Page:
Foster v Crown Prosecution Service

JurisdictionEngland & Wales
JudgeMr Justice King
Judgment Date07 June 2013
Neutral Citation[2013] EWHC 3885 (Admin)
Docket NumberCase No: CO/289/2013
CourtQueen's Bench Division (Administrative Court)
Date07 June 2013

[2013] EWHC 3885 (Admin)

IN THE HIGH COURT OF JUSTICE

QUEEN'S BENCH DIVISION

ADMINISTRATIVE COURT

Sitting at:

Leeds Combined Court

1 Oxford Row

Leeds

West Yorkshire

LS1 3BG

Before:

Mr Justice King

Case No: CO/289/2013

Between:
Foster
Appellant
and
Crown Prosecution Service
Respondent

Mr Paul (instructed by William Graham Law) appeared on behalf of the Appellant

Ms Cumberland (instructed by CPS) appeared on behalf of the Respondent

Mr Justice King
1

This is an appeal by way of Case Stated against the appellant's conviction on 20 September 2012 by the Scarborough Magistrates of an offence under section 3 of the Protection of Badgers Act 1992, the allegation being that the appellant on 29 February 2012 at Northfield Farm, Bulmer, York, interfered with a badger sett by destroying it with intent or being reckless as to whether his actions would have that consequence.

2

The Case Stated makes clear that the appellant was convicted on the basis of his having been reckless in destroying the sett rather than his destroying it intentionally.

3

Section 3, so far as is material, provides as follows:

"A person is guilty of an offence if, except as permitted by or under this Act, he interferes with a badger sett by doing any of the following things—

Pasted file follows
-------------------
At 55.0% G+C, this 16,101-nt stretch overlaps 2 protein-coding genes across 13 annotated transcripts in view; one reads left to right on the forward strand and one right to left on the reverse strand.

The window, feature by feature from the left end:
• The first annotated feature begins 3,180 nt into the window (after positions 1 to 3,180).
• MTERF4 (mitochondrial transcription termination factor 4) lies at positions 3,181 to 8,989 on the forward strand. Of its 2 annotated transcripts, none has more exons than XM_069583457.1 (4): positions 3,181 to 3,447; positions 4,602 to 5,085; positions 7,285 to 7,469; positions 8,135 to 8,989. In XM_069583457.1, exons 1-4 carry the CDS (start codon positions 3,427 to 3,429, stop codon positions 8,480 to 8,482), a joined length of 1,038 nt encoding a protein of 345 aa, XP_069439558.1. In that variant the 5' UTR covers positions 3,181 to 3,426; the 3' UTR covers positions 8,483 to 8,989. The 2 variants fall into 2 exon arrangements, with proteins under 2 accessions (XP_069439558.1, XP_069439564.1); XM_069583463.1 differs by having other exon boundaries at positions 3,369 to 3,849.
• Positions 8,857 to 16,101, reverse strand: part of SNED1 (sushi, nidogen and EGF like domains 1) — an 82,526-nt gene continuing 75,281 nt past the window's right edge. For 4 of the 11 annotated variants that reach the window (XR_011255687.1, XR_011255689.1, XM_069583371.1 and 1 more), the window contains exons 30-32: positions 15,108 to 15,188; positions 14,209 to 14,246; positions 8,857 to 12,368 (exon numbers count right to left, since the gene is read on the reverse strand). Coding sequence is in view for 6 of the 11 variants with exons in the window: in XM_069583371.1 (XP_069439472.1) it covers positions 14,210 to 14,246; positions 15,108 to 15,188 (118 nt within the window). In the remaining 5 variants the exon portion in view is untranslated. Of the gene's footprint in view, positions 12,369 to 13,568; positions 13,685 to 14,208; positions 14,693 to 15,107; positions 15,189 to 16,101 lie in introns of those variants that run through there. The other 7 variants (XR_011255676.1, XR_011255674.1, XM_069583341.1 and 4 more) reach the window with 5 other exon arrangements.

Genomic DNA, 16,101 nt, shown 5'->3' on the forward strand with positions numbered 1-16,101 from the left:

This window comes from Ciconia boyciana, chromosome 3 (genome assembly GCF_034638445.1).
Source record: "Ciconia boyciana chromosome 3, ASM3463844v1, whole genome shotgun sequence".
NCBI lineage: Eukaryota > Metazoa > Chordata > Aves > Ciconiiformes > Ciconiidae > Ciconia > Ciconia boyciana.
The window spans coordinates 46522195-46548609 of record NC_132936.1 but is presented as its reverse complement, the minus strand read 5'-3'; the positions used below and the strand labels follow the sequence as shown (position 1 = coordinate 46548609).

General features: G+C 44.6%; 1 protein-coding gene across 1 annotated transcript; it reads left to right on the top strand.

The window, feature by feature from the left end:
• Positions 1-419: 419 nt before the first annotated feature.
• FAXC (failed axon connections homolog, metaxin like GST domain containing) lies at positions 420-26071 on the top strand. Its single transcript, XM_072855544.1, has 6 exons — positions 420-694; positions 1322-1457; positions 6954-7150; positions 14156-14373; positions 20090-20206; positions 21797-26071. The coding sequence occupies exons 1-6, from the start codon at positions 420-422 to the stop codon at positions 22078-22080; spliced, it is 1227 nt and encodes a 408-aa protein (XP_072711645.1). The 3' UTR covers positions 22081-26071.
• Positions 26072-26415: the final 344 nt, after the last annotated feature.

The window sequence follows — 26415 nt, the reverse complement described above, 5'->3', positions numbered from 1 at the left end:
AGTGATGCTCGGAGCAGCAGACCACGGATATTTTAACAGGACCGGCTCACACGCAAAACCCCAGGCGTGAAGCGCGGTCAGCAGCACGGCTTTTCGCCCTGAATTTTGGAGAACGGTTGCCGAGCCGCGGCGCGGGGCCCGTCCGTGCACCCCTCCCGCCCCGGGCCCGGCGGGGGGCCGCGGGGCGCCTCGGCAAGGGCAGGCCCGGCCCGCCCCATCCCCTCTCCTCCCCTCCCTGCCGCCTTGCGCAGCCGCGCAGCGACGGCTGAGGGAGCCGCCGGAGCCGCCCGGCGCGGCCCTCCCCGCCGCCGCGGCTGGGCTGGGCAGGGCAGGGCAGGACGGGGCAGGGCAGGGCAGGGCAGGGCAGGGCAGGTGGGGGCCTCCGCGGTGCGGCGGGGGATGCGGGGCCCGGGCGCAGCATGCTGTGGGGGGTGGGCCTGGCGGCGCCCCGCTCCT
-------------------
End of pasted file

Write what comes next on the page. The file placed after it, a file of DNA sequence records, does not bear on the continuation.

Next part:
(a) … damaging a badger sett or any part of it;

(b) destroying a badger sett;

(c) …

(d) …

(e) …

intending to do any of those things or being reckless as to whether his actions would have any of those consequences."

4

Under section 14 of the Act, "badger sett" for these purposes means "any structure or place which displays signs indicating current use by a badger". The prosecution case was that the appellant had intentionally filled with liquid slurry some 43 entrance holes of an active badge sett running alongside a hawthorn hedge at the edge of a field on land of which the appellant accepted he was a tenant farmer. [I understand that the field on the other side of the hedge was in the tenancy of another person]. Mr Paul, who appeared before the magistrates, informed me that the Crown's case at the trial was that Mr Foster was in fact aware of the presence of badgers and hence destroyed the badger sett intentionally. However, the appellant's case when interviewed was that he was unaware of the current badger activity at the sett, that he had last seen badgers there a couple of years ago, and he had not seen any in the last two years. He agreed he had intentionally destroyed the sett, but claimed he did so unaware of the presence of badgers therein and because he wanted to deny it to rabbits who were infesting the disused sett and damaging nearby crops. He maintained this defence in his oral evidence at trial. This is summarised in the Case. In a paragraph headed "Record of Interview and Malcolm Foster's Live Evidence" this appears:

"Mr Foster accepted that he had spread the slurry; that he was aware that there was a badger sett in that location; that he would recognise the signs of a badger sett; that he took no steps to check if the badger sett was active before spreading the slurry but that he did not believe there were any badgers currently in the sett. He told the court that he had destroyed the system of holes to prevent its use by rabbits and rats. Had he known there were badgers in the sett he stated he would not have spread the slurry. Mr Foster was of good character."